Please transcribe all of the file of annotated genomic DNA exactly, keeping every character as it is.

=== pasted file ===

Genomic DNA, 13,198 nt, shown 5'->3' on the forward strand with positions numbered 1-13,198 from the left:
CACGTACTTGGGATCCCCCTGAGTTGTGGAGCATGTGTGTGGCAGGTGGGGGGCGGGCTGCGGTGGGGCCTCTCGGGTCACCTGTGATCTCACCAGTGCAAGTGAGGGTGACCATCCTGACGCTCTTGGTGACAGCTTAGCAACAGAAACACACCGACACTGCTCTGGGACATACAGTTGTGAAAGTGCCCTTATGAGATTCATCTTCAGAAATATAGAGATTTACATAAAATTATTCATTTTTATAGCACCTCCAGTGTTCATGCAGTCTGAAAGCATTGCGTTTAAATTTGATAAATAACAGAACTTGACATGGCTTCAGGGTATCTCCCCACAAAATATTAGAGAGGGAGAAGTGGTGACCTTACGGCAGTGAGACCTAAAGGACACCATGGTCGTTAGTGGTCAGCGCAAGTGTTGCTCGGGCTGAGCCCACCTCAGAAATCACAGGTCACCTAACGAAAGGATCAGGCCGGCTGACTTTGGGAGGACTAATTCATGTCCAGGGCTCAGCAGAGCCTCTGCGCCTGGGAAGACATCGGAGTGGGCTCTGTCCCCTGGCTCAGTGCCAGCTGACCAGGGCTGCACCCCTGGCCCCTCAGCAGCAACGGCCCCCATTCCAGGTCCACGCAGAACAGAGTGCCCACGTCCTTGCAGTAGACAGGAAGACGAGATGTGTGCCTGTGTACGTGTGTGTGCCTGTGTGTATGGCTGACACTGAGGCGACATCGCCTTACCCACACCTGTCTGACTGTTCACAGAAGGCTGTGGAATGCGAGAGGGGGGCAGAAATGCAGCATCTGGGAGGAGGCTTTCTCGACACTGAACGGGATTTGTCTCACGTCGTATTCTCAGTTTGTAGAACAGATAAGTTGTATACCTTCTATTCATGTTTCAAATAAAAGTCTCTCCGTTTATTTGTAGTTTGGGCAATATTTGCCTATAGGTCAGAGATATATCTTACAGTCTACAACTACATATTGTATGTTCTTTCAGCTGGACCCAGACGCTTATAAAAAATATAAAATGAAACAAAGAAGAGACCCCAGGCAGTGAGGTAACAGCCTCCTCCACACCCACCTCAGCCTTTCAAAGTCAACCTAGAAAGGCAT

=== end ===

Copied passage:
Genomic DNA, 13,198 nt, shown 5'->3' on the forward strand with positions numbered 1-13,198 from the left:
CACGTACTTGGGATCCCCCTGAGTTGTGGAGCATGTGTGTGGCAGGTGGGGGGCGGGCTGCGGTGGGGCCTCTCGGGTCACCTGTGATCTCACCAGTGCAAGTGAGGGTGACCATCCTGACGCTCTTGGTGACAGCTTAGCAACAGAAACACACCGACACTGCTCTGGGACATACAGTTGTGAAAGTGCCCTTATGAGATTCATCTTCAGAAATATAGAGATTTACATAAAATTATTCATTTTTATAGCACCTCCAGTGTTCATGCAGTCTGAAAGCATTGCGTTTAAATTTGATAAATAACAGAACTTGACATGGCTTCAGGGTATCTCCCCACAAAATATTAGAGAGGGAGAAGTGGTGACCTTACGGCAGTGAGACCTAAAGGACACCATGGTCGTTAGTGGTCAGCGCAAGTGTTGCTCGGGCTGAGCCCACCTCAGAAATCACAGGTCACCTAACGAAAGGATCAGGCCGGCTGACTTTGGGAGGACTAATTCATGTCCAGGGCTCAGCAGAGCCTCTGCGCCTGGGAAGACATCGGAGTGGGCTCTGTCCCCTGGCTCAGTGCCAGCTGACCAGGGCTGCACCCCTGGCCCCTCAGCAGCAACGGCCCCCATTCCAGGTCCACGCAGAACAGAGTGCCCACGTCCTTGCAGTAGACAGGAAGACGAGATGTGTGCCTGTGTACGTGTGTGTGCCTGTGTGTATGGCTGACACTGAGGCGACATCGCCTTACCCACACCTGTCTGACTGTTCACAGAAGGCTGTGGAATGCGAGAGGGGGGCAGAAATGCAGCATCTGGGAGGAGGCTTTCTCGACACTGAACGGGATTTGTCTCACGTCGTATTCTCAGTTTGTAGAACAGATAAGTTGTATACCTTCTATTCATGTTTCAAATAAAAGTCTCTCCGTTTATTTGTAGTTTGGGCAATATTTGCCTATAGGTCAGAGATATATCTTACAGTCTACAACTACATATTGTATGTTCTTTCAGCTGGACCCAGACGCTTATAAAAAATATAAAATGAAACAAAGAAGAGACCCCAGGCAGTGAGGTAACAGCCTCCTCCACACCCACCTCAGCCTTTCAAAGTCAACCTAGAAAGGCAT